Getting one’s affairs in order can mean taking different actions for different people. It can also depend on the particular situation. However, when Arkansas residents are getting older, they may think of estate planning as an important step in ensuring that their affairs are in order for long-term care, funeral arrangements and distribution of their remaining assets.
Fortunately, there are many tools that individuals can use to address the particular details of their lives that they would like to leave instructions for. Not all of those tools have to be created in a legally binding capacity either. For example, creating a folder that contains important financial information, like account numbers and applicable passwords, is a useful step that could provide family members with crucial information.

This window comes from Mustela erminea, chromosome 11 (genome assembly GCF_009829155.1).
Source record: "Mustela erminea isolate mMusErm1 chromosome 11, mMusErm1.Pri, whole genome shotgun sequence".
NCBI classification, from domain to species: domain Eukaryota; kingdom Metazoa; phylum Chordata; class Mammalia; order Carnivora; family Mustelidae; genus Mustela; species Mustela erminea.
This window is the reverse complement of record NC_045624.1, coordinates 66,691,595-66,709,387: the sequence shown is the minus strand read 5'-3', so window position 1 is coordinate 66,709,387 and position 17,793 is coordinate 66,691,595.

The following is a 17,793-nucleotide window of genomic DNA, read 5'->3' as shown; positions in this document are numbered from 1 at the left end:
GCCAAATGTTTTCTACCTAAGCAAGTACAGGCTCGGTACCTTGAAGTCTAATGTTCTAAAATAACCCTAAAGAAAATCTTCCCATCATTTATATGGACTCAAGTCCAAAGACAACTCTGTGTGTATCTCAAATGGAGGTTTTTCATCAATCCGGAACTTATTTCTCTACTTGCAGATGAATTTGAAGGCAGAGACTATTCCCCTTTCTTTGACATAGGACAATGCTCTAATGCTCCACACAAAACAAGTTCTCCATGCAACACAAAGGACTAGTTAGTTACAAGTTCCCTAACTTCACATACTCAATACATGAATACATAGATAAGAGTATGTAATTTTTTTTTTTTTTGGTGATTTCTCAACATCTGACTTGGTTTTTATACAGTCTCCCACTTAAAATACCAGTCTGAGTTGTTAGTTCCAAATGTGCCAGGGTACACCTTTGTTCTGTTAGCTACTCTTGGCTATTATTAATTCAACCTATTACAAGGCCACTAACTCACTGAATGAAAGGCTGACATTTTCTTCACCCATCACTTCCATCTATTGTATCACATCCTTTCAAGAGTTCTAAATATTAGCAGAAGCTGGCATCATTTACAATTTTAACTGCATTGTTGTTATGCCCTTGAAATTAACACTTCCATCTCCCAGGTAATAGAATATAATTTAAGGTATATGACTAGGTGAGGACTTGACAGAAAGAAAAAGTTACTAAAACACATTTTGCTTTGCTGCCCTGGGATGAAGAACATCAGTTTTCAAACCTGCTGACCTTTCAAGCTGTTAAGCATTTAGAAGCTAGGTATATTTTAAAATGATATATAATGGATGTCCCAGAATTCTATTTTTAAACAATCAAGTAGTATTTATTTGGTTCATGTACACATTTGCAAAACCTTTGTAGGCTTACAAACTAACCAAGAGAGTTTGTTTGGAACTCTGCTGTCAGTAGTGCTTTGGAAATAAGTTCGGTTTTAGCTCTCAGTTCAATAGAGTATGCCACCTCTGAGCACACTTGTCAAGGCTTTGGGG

When it comes to creating legally binding documents to instruct loved ones on how to close an estate or handle care-related situations, parties could use the following tools:
- a living will to detail what medical care is desired under certain circumstances
- a last will and testament to bequeath assets, name an executor and name a guardian of minor children, if needed
- a trust to have more control over how assets are distributed
- a power of attorney to appoint a trusted person to handle financial or medical decisions
- beneficiaries listed to payable-on-death accounts, like retirement accounts or bank accounts
The exact tools and planning documents that Arkansas residents need to complete their plans will depend on the instructions they want to leave for their loved ones. Estate planning can take time and much thought, and even after a person has completed an initial plan, it is wise to review the documents every few years in case details or wishes change. Individuals interested in getting started on their plans may want to gain reliable information from local legal resources.